Railroad Operators: Know It All In 1 Minute
In this career summary, you will find out what the job of A Railroad Operator is about and what it is like.
After reading this, you will have a good idea on what the job is about and decide if this is the right career for you.
Railroad Brake, Signal and Switch Operators operate railroad track switches. Couple or uncouple rolling stock to make up or break up trains. Signal engineers by hand or flagging. May inspect couplings, air hoses, journal boxes, and hand brakes.
$53990 per year
$25.96 an hour
Railroad Operators with little to no experience tend to make between $38230 and $44530 while the more experienced ones make over $62640 per year.
|Top 5 paying states||Hourly||Annual|
1 of the easiest ways to increase your salary as A Railroad Operator is to move to a higher paying state like NY. Right now, the highest paying states for Railroad Operators are NY, MA, GA, MN and WI.
However a higher pay at NY doesn’t guarantee that you will make more because the living expenses at NY might be 2x higher than where you are currently at now.
3 other factors that can increase your salary as A Railroad Operator is the degree you hold, the industry you work in and lastly the company you work for (bigger companies like the Fortune 500 companies tend to pay more).
Recommended degree level
High School Diploma (or GED)
We asked other Railroad Operators what degree they had when they got the job and most of them said they had a High School Diploma followed by No degree.
Other than that we also asked them what did they major in and here are the most popular majors that came up.
Another popular question from our readers is what makes A Railroad Operator successful or would they be good in this career.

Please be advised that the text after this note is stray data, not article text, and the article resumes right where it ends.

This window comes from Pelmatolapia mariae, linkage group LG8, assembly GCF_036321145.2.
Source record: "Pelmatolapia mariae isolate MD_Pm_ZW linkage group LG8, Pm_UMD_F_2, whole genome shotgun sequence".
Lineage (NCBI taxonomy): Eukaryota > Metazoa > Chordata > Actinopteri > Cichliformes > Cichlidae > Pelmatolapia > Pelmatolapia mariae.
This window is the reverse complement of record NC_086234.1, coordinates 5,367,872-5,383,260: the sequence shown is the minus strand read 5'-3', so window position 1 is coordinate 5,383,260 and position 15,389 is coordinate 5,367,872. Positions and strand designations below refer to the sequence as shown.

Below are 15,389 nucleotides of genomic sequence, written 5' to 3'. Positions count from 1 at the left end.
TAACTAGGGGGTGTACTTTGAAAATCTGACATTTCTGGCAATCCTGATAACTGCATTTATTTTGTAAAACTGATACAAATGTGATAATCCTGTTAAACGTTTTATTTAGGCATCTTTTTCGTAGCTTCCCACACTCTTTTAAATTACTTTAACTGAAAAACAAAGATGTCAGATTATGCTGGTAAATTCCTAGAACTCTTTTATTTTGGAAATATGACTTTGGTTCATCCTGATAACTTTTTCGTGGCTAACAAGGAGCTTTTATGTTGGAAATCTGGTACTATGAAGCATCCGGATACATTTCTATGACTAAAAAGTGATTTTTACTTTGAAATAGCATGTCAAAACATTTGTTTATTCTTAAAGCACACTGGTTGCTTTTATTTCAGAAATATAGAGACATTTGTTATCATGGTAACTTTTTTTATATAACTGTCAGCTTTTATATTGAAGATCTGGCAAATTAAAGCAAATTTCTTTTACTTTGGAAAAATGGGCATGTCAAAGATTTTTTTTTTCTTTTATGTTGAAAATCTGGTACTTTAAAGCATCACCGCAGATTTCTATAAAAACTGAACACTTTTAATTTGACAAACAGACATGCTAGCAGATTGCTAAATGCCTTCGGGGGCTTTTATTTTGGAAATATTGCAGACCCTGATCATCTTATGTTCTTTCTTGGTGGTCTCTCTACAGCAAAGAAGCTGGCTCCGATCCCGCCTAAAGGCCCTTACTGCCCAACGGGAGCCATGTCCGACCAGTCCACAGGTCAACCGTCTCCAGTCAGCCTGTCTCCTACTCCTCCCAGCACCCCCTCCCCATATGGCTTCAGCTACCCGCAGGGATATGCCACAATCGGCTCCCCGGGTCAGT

Well, we found that most successful Railroad Operators have these 5 skillsets.
In addition to that, 1 common characteristic among successful Railroad Operators is they are good at Dependability. Here are the top 5 common characteristics.
|Attention to Detail|
= Hot in-demand that most employers are looking for
Pros and Cons
Here are some reasons why you should and shouldn’t choose A Railroad Operator as your career.
|Suitable for people who likes practical and handson work|
|Suitable for people who wants to work in a supportive work environment|
|This career is perfect for people who love to work outdoors.|
|It is easy to get into this career. Some previous workrelated skill, knowledge, or experience is required for this career.|
|Not suitable for people who likes to work with designs|
|Salary is below average|
|Long working hours (More than 40 hours per week)|
There will be pros and cons for all jobs. The point is how much do the pros outweigh the cons to you.
A pro to you might be a con to Bob. A pro to Bob might be a con to you. We suggest reading about this career framework that can help you to find out what type of careers are right for you.
What is the job like
Is this job meaningful
More than 40 hours per week
Regular (Set schedule and routine)